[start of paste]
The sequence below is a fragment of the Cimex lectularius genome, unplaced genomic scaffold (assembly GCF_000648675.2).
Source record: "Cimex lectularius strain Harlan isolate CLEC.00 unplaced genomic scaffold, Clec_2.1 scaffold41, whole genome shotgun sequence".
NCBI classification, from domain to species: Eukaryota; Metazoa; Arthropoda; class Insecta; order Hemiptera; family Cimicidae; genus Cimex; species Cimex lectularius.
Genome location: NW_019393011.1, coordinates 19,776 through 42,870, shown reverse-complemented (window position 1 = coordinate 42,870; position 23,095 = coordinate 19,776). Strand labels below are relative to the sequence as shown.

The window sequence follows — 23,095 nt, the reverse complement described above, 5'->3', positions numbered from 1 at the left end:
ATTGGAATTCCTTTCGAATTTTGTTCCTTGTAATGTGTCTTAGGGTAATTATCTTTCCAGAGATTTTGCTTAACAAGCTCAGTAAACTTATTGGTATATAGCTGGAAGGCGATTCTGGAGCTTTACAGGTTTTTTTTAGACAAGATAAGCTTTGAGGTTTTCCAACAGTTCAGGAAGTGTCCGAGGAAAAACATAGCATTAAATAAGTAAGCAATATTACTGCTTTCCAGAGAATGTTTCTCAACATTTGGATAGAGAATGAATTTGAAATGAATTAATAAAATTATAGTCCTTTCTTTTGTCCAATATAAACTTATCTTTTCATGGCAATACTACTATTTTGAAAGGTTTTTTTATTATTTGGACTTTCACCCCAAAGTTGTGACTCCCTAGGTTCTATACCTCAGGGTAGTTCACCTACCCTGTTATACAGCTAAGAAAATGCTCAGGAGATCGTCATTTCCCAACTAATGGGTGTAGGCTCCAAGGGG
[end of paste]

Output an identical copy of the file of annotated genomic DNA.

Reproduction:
The sequence below is a fragment of the Cimex lectularius genome, unplaced genomic scaffold (assembly GCF_000648675.2).
Source record: "Cimex lectularius strain Harlan isolate CLEC.00 unplaced genomic scaffold, Clec_2.1 scaffold41, whole genome shotgun sequence".
NCBI classification, from domain to species: Eukaryota; Metazoa; Arthropoda; class Insecta; order Hemiptera; family Cimicidae; genus Cimex; species Cimex lectularius.
Genome location: NW_019393011.1, coordinates 19,776 through 42,870, shown reverse-complemented (window position 1 = coordinate 42,870; position 23,095 = coordinate 19,776). Strand labels below are relative to the sequence as shown.

The window sequence follows — 23,095 nt, the reverse complement described above, 5'->3', positions numbered from 1 at the left end:
ATTGGAATTCCTTTCGAATTTTGTTCCTTGTAATGTGTCTTAGGGTAATTATCTTTCCAGAGATTTTGCTTAACAAGCTCAGTAAACTTATTGGTATATAGCTGGAAGGCGATTCTGGAGCTTTACAGGTTTTTTTTAGACAAGATAAGCTTTGAGGTTTTCCAACAGTTCAGGAAGTGTCCGAGGAAAAACATAGCATTAAATAAGTAAGCAATATTACTGCTTTCCAGAGAATGTTTCTCAACATTTGGATAGAGAATGAATTTGAAATGAATTAATAAAATTATAGTCCTTTCTTTTGTCCAATATAAACTTATCTTTTCATGGCAATACTACTATTTTGAAAGGTTTTTTTATTATTTGGACTTTCACCCCAAAGTTGTGACTCCCTAGGTTCTATACCTCAGGGTAGTTCACCTACCCTGTTATACAGCTAAGAAAATGCTCAGGAGATCGTCATTTCCCAACTAATGGGTGTAGGCTCCAAGGGG